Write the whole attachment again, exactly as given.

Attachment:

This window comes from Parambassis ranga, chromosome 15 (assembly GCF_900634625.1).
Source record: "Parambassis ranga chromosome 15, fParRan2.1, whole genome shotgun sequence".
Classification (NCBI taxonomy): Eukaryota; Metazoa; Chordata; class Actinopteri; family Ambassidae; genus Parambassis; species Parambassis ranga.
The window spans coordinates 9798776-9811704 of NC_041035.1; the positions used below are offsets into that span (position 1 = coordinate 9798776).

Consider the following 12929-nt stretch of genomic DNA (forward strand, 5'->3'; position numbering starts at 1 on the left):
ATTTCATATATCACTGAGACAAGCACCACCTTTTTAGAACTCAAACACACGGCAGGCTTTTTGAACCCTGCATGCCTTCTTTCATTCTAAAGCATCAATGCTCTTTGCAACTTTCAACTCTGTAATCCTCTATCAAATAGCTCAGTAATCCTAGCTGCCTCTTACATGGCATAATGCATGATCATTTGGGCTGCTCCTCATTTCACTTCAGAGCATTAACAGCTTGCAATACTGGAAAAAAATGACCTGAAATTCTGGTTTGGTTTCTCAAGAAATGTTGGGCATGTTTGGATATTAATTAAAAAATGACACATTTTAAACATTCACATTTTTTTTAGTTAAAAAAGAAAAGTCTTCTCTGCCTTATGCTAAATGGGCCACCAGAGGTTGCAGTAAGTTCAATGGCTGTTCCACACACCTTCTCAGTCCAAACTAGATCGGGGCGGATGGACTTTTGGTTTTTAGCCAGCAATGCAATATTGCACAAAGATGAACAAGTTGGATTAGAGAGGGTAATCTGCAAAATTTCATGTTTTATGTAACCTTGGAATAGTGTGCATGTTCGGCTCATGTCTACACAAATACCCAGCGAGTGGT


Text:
This window comes from Parambassis ranga, chromosome 15 (assembly GCF_900634625.1).
Source record: "Parambassis ranga chromosome 15, fParRan2.1, whole genome shotgun sequence".
Classification (NCBI taxonomy): Eukaryota; Metazoa; Chordata; class Actinopteri; family Ambassidae; genus Parambassis; species Parambassis ranga.
The window spans coordinates 9798776-9811704 of NC_041035.1; the positions used below are offsets into that span (position 1 = coordinate 9798776).

Consider the following 12929-nt stretch of genomic DNA (forward strand, 5'->3'; position numbering starts at 1 on the left):
ATTTCATATATCACTGAGACAAGCACCACCTTTTTAGAACTCAAACACACGGCAGGCTTTTTGAACCCTGCATGCCTTCTTTCATTCTAAAGCATCAATGCTCTTTGCAACTTTCAACTCTGTAATCCTCTATCAAATAGCTCAGTAATCCTAGCTGCCTCTTACATGGCATAATGCATGATCATTTGGGCTGCTCCTCATTTCACTTCAGAGCATTAACAGCTTGCAATACTGGAAAAAAATGACCTGAAATTCTGGTTTGGTTTCTCAAGAAATGTTGGGCATGTTTGGATATTAATTAAAAAATGACACATTTTAAACATTCACATTTTTTTTAGTTAAAAAAGAAAAGTCTTCTCTGCCTTATGCTAAATGGGCCACCAGAGGTTGCAGTAAGTTCAATGGCTGTTCCACACACCTTCTCAGTCCAAACTAGATCGGGGCGGATGGACTTTTGGTTTTTAGCCAGCAATGCAATATTGCACAAAGATGAACAAGTTGGATTAGAGAGGGTAATCTGCAAAATTTCATGTTTTATGTAACCTTGGAATAGTGTGCATGTTCGGCTCATGTCTACACAAATACCCAGCGAGTGGT